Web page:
Happy Bastille Day (in France) and Flag Day (in the US). And since the Bastille and the American flag are symbols for something larger, that gives me my entry into today’s posts:
- We’ll begin with Katherine Grace Bond’s (@KatherineGBond) guest post on DIY MFA, Find Your Talisman. The talisman she’s referring to is some object that serves as a metaphor or symbol for the theme of your current work. Now, I’m not exactly a fan of carrying said talisman around (most guys–this one in particular–don’t carry purses, after all), but the idea of having some particular thing around which to build a story’s theme is interesting.
- Subtext, that expression of meaning that isn’t directly expressed in the text, is another way to convey theme. Ollin Morales (@OllinMorales) offers 5 Techniques for Adding Subtext to your Story in a guest post on The Bookshelf Muse. While some of his suggestions aren’t new (give you character a secret), I thought this one–make your characters talk in gibberish and see if the subtext is still evident–was very clever. It forces you to look at how the characters are acting as a way of communicating with each other.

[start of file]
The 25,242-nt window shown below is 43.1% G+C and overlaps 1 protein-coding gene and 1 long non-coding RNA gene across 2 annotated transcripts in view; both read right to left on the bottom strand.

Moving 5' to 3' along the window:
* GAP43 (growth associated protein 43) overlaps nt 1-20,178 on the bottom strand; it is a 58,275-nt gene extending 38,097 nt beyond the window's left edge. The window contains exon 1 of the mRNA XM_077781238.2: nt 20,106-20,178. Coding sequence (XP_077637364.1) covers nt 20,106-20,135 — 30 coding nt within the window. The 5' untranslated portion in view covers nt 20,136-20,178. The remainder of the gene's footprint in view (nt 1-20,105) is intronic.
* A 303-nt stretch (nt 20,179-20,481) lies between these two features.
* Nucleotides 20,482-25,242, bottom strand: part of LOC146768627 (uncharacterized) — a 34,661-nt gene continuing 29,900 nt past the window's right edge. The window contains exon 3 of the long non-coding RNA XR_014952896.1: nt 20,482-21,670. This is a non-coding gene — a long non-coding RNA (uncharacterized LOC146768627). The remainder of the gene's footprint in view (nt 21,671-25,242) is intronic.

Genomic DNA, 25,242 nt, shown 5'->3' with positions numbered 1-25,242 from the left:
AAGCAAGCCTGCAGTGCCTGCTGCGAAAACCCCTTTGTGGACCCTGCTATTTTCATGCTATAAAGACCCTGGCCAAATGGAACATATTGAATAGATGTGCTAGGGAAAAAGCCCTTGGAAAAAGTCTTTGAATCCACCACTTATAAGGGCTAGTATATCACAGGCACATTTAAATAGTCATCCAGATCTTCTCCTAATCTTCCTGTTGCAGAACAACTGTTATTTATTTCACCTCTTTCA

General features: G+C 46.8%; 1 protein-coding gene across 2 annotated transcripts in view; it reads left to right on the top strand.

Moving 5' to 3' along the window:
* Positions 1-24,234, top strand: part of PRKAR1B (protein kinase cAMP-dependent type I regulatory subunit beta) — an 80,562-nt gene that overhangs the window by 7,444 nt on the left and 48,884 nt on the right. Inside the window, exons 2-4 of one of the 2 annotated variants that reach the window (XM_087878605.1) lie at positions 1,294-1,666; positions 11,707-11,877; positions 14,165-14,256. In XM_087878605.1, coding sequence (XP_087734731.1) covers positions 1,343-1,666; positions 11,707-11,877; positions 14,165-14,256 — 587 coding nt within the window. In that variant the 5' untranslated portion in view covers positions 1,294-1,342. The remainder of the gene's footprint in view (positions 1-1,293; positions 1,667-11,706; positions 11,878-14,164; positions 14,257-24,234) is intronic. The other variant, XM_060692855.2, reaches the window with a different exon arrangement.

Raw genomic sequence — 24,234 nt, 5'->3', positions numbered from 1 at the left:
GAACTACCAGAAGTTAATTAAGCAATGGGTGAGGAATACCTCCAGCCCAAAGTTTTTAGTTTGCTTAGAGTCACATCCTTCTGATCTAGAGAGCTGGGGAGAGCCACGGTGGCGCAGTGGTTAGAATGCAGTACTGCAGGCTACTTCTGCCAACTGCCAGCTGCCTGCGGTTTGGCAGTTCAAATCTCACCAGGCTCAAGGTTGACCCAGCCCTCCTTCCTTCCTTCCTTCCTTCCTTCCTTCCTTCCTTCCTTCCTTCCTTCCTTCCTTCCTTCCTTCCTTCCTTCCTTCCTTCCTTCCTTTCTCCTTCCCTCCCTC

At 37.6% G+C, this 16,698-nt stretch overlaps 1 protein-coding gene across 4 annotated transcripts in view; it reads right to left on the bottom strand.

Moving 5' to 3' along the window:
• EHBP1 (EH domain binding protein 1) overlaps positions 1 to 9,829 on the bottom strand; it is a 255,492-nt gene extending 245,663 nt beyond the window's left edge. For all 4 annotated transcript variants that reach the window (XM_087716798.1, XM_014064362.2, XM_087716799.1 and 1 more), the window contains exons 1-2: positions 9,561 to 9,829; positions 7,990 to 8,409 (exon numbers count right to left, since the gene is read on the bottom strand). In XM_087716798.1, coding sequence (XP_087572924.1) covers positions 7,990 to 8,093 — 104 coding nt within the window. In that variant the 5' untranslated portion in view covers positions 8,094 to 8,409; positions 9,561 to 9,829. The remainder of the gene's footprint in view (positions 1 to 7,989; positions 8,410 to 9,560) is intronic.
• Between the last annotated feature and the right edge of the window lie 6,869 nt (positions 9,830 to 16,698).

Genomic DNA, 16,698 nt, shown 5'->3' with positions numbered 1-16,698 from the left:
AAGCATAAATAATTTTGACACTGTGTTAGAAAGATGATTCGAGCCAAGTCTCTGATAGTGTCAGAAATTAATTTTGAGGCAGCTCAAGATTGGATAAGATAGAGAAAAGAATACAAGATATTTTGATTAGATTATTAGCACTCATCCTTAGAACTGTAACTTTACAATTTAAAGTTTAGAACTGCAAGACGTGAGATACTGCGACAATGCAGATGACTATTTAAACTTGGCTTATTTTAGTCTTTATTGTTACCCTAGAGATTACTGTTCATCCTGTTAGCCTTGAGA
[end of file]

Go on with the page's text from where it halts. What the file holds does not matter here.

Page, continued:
- Yet another way of communicating the story behind the story is by Using Setting as a Character. MaryLu Tyndall’s (@MaryLuTyndall) guest post on Rachelle Gardner’s (@RachelleGardner) blog suggests six ways to do this, although a note of caution is appropriate here, too: beware of falling into cliche if you do this. Just as with any other technique, you don’t want to beat your readers over the head with setting-as-character.
- Finally, John Preston (@familymoneyblog) lists Six People Who Can Ease the Blogger’s Burden on @ProBlogger. I mention this post because you can substitute “Writer’s” for “Bloggers” and the post still works. Like bloggers, writers can benefit from having both people “ahead” of them in the business (Preston’s coaches, collaborators, and heroes) and “behind” them (disciples, confidants, and fans) to pull or push them along.
That’s today’s “greatness,” at least from this end. What do you think? Did you find something special out in your slice of the blogosphere?